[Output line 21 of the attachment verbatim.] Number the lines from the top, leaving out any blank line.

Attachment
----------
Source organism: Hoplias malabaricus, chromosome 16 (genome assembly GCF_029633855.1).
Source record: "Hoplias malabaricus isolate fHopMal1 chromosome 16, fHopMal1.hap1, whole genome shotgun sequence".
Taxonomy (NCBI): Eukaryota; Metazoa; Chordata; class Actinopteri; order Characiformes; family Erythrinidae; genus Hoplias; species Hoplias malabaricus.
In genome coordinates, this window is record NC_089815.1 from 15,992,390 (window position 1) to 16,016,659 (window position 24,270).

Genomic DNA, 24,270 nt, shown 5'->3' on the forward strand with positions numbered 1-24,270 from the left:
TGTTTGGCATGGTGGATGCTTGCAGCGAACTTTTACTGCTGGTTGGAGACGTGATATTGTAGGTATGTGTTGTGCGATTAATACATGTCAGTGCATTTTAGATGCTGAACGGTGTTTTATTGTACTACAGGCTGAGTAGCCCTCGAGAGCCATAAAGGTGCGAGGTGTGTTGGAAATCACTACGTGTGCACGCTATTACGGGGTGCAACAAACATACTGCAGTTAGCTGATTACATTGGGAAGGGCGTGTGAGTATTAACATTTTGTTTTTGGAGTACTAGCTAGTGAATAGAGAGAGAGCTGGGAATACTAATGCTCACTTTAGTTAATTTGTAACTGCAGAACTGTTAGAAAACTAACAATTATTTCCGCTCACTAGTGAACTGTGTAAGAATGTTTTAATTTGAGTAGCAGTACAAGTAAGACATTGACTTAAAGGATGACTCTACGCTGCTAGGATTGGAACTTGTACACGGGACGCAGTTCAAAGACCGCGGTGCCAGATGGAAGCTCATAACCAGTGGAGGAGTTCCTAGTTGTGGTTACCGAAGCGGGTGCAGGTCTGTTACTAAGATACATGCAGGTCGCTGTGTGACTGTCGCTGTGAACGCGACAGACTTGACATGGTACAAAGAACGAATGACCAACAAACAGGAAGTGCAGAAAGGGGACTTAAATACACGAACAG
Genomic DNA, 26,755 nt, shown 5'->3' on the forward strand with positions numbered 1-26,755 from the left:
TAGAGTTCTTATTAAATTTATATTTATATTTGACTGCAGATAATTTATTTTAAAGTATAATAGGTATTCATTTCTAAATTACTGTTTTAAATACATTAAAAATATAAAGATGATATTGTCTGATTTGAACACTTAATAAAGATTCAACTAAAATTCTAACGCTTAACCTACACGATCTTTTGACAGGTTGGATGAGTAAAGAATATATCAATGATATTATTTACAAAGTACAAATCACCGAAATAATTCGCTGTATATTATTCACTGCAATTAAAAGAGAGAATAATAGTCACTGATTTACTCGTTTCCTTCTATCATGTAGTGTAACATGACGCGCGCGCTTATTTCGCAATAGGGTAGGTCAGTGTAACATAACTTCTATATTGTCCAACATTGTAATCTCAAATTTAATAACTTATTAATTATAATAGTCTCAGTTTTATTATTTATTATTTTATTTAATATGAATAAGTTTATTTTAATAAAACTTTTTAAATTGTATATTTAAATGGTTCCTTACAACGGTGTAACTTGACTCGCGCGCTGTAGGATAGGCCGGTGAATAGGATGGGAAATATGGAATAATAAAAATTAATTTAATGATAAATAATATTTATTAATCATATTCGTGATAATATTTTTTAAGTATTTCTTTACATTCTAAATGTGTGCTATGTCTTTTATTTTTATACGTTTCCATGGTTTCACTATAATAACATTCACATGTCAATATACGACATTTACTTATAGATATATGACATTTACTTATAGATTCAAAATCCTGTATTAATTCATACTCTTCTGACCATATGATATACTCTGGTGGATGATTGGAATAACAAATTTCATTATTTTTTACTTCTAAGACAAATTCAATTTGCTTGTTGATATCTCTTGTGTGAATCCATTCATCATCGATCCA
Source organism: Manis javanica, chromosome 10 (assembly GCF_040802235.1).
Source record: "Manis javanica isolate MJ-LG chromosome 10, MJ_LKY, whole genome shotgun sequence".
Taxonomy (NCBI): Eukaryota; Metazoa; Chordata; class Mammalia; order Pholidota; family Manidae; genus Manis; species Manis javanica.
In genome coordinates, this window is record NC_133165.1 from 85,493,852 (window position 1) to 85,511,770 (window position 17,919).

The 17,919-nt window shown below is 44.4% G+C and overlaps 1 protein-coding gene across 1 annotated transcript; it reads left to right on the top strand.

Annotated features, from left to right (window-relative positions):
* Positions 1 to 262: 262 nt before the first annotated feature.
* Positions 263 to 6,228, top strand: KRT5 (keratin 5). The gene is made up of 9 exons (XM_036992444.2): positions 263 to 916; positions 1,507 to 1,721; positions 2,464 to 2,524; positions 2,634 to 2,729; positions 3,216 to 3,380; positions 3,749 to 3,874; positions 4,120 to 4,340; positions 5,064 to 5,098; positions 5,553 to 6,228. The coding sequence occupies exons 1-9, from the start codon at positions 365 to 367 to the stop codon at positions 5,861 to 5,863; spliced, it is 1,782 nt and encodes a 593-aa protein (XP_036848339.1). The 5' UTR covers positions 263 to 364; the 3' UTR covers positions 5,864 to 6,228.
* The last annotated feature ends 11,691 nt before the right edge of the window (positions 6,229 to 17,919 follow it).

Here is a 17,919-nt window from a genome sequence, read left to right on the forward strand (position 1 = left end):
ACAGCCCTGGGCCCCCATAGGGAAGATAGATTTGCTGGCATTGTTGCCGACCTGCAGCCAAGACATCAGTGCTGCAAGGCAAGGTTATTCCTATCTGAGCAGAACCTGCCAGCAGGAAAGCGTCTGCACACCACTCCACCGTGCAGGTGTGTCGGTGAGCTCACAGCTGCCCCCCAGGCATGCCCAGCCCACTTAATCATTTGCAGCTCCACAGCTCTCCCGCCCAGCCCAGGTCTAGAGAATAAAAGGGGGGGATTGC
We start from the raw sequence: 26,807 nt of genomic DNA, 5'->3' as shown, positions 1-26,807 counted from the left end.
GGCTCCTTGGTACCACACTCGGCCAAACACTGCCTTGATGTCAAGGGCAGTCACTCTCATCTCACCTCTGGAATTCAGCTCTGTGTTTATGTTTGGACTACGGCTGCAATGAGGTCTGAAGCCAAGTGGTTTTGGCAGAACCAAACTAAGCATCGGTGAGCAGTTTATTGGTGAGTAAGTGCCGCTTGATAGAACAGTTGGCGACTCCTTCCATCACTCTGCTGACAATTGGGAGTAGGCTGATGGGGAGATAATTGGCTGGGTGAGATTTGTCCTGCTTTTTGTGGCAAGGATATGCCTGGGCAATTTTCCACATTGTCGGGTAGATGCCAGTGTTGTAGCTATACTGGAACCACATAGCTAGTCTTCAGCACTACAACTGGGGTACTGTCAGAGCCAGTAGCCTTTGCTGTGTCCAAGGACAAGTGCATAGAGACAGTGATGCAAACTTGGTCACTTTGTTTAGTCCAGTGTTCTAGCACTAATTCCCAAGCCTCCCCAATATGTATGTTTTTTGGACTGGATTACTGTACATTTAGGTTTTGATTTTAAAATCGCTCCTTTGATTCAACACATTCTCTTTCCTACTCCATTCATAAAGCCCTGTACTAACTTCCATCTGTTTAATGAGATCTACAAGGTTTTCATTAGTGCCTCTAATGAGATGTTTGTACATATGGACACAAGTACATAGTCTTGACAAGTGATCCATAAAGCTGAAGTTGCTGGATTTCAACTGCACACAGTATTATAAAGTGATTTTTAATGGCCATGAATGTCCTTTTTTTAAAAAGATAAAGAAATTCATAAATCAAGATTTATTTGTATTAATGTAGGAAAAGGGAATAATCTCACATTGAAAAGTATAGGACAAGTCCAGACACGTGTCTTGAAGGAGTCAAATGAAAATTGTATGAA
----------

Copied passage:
GGCTCCTTGGTACCACACTCGGCCAAACACTGCCTTGATGTCAAGGGCAGTCACTCTCATCTCACCTCTGGAATTCAGCTCTGTGTTTATGTTTGGACTACGGCTGCAATGAGGTCTGAAGCCAAGTGGTTTTGGCAGAACCAAACTAAGCATCGGTGAGCAGTTTATTGGTGAGTAAGTGCCGCTTGATAGAACAGTTGGCGACTCCTTCCATCACTCTGCTGACAATTGGGAGTAGGCTGATGGGGAGATAATTGGCTGGGTGAGATTTGTCCTGCTTTTTGTGGCAAGGATATGCCTGGGCAATTTTCCACATTGTCGGGTAGATGCCAGTGTTGTAGCTATACTGGAACCACATAGCTAGTCTTCAGCACTACAACTGGGGTACTGTCAGAGCCAGTAGCCTTTGCTGTGTCCAAGGACAAGTGCATAGAGACAGTGATGCAAACTTGGTCACTTTGTTTAGTCCAGTGTTCTAGCACTAATTCCCAAGCCTCCCCAATATGTATGTTTTTTGGACTGGATTACTGTACATTTAGGTTTTGATTTTAAAATCGCTCCTTTGATTCAACACATTCTCTTTCCTACTCCATTCATAAAGCCCTGTACTAACTTCCATCTGTTTAATGAGATCTACAAGGTTTTCATTAGTGCCTCTAATGAGATGTTTGTACATATGGACACAAGTACATAGTCTTGACAAGTGATCCATAAAGCTGAAGTTGCTGGATTTCAACTGCACACAGTATTATAAAGTGATTTTTAATGGCCATGAATGTCCTTTTTTTAAAAAGATAAAGAAATTCATAAATCAAGATTTATTTGTATTAATGTAGGAAAAGGGAATAATCTCACATTGAAAAGTATAGGACAAGTCCAGACACGTGTCTTGAAGGAGTCAAATGAAAATTGTATGAA